The EU is keen to keep open channels of communication with Iran, but is concerned that the post-election political unrest may complicate efforts to engage the Iranians in meaningful talks on the nuclear issue.  “Our serious concern was about the implications of recent events for the engagement the international community seeks from the government of Iran,” said David Miliband, the UK’s foreign secretary.  “We continue to await an Iranian answer to the very generous proposals that were made by the international community with respect to the Iranian nuclear programme. It’s very important that that proposal is answered by an Iranian willingness to sit down and negotiate,” Mr Miliband told reporters.

Deutsche Welle reports that German Chancellor Angela Merkel has been quite tough as well.

“The German government is very concerned about the current situation,” Merkel said Monday in Berlin. She strongly criticized the “wave of arrests” during the demonstrations and the fact that foreign media were being hampered from reporting on the developments.  Allegations of election fraud called for a “transparent investigation,” she said.

Similarly, UPI notes, British Prime Minister Gordon Brown stated, “There must be no violence in response to peaceful protests.”

Even though European leaders have been quite restrained, the Obama administration has nonetheless been extremely reticent by comparison.   Jonathan Beale describes the evolution of the administration’s message for BBC:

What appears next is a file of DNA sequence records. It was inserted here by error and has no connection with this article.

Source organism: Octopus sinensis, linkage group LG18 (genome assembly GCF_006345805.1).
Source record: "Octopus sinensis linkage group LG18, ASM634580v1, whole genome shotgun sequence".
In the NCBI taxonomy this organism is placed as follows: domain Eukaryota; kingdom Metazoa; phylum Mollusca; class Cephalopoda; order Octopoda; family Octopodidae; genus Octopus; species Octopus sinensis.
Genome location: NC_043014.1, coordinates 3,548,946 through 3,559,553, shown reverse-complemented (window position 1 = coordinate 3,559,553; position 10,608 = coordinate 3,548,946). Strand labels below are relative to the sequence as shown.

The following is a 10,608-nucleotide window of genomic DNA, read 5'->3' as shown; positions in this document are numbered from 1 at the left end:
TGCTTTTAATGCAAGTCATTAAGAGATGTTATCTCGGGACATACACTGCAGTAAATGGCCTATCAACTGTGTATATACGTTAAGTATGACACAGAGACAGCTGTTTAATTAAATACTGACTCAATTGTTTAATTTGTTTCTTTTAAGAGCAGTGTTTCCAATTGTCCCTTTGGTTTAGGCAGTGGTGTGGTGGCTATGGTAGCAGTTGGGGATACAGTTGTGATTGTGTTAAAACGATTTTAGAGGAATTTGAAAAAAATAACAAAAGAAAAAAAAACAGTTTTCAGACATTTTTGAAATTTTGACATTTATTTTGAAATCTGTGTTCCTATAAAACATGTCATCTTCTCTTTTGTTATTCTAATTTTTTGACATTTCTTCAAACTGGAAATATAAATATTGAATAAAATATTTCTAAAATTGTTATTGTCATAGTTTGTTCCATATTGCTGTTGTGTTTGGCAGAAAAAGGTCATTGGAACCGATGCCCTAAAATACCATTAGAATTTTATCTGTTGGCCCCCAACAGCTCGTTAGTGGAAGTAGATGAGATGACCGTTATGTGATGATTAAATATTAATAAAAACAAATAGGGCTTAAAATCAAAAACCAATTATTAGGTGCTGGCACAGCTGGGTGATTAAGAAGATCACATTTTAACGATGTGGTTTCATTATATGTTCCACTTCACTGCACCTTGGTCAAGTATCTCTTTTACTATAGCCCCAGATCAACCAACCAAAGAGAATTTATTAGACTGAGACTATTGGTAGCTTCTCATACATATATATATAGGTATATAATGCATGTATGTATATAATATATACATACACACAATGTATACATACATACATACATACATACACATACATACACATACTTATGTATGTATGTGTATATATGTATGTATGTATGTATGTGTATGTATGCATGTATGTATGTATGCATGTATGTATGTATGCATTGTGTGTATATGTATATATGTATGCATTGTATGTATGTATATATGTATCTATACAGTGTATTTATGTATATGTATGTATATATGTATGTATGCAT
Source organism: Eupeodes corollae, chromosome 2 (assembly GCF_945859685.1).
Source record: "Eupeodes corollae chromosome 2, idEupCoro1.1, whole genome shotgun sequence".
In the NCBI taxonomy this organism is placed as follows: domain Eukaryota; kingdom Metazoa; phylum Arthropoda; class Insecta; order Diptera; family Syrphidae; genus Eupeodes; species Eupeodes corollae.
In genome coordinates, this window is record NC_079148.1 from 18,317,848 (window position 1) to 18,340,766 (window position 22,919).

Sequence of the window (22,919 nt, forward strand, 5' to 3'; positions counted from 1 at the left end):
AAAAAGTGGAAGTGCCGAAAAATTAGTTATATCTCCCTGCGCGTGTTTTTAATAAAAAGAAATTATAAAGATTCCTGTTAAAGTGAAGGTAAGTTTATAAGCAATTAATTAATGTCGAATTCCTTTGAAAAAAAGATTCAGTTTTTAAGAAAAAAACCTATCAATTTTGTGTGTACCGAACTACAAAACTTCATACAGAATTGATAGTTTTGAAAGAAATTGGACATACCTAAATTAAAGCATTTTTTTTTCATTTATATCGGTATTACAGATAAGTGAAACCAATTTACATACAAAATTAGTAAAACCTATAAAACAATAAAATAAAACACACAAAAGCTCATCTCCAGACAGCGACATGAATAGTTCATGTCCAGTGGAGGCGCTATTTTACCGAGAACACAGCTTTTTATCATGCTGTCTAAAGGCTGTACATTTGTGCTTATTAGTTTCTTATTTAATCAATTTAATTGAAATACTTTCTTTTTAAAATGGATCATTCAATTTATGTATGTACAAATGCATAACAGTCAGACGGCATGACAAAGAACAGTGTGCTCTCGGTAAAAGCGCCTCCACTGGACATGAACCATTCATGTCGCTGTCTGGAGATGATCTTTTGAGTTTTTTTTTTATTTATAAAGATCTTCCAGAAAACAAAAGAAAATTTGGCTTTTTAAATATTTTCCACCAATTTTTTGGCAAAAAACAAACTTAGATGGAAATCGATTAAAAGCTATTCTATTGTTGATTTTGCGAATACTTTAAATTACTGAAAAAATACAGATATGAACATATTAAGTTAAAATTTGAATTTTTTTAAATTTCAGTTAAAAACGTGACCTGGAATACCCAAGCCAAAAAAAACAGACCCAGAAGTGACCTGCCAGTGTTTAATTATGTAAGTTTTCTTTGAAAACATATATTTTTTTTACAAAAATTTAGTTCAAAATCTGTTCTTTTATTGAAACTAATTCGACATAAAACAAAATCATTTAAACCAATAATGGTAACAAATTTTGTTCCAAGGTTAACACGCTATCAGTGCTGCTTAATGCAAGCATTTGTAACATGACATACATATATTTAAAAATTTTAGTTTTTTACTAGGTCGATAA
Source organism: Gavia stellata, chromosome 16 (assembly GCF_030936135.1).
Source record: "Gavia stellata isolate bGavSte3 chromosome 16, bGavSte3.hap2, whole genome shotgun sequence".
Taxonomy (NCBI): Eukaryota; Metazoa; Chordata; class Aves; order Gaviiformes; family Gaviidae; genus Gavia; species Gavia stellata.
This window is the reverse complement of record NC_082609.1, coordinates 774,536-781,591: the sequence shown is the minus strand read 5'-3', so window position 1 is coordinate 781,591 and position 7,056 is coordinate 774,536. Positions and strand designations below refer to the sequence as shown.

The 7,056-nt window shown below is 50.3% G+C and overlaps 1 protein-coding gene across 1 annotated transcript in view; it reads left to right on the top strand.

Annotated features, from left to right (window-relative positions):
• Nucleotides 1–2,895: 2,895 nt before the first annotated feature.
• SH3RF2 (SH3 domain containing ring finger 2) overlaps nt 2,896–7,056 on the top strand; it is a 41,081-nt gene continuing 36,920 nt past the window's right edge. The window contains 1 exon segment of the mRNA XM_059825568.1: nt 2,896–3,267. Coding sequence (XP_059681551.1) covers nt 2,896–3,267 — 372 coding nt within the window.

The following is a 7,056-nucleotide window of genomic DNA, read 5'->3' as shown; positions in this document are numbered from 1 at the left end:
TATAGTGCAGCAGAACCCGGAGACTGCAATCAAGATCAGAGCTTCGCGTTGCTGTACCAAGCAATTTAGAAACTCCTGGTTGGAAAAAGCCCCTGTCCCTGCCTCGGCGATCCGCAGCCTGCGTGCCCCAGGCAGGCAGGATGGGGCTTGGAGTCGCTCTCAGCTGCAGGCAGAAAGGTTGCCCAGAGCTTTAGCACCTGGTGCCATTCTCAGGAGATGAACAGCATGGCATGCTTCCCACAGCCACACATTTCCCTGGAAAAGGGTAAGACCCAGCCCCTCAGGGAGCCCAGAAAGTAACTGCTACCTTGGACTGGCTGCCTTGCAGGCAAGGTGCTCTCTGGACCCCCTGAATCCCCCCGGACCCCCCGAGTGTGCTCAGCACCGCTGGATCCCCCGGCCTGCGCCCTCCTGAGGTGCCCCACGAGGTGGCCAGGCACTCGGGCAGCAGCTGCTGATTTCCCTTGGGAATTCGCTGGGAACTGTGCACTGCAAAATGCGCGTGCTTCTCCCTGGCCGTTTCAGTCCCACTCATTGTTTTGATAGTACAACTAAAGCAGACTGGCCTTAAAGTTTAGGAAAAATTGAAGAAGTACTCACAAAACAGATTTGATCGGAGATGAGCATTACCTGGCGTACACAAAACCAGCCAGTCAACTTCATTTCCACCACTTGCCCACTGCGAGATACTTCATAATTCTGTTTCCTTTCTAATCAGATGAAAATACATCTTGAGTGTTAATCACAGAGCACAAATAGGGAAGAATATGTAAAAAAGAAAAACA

The first official US reaction had come on Saturday afternoon with a rather anodyne White House statement: “Like the rest of the world, we were impressed by the vigorous debate and enthusiasm that the election generated. We continue to monitor the entire situation closely, including reports of irregularities.”

By Sunday morning, Vice-President Joe Biden was a bit more forceful, stating on national television that there appeared to be “some real doubt” about the results. His remarks came long after Tehran had erupted with protests and bitter recriminations, however. On Monday afternoon, the state department spokesman went a little further saying that the administration was “deeply troubled” by “reports” of violence and voting irregularities.

By yesterday afternoon, Obama himself made a statement — in response to questioning from reporters — and allowed as to how he was “deeply troubled” and asked Iran’s leaders to respect “universal values.”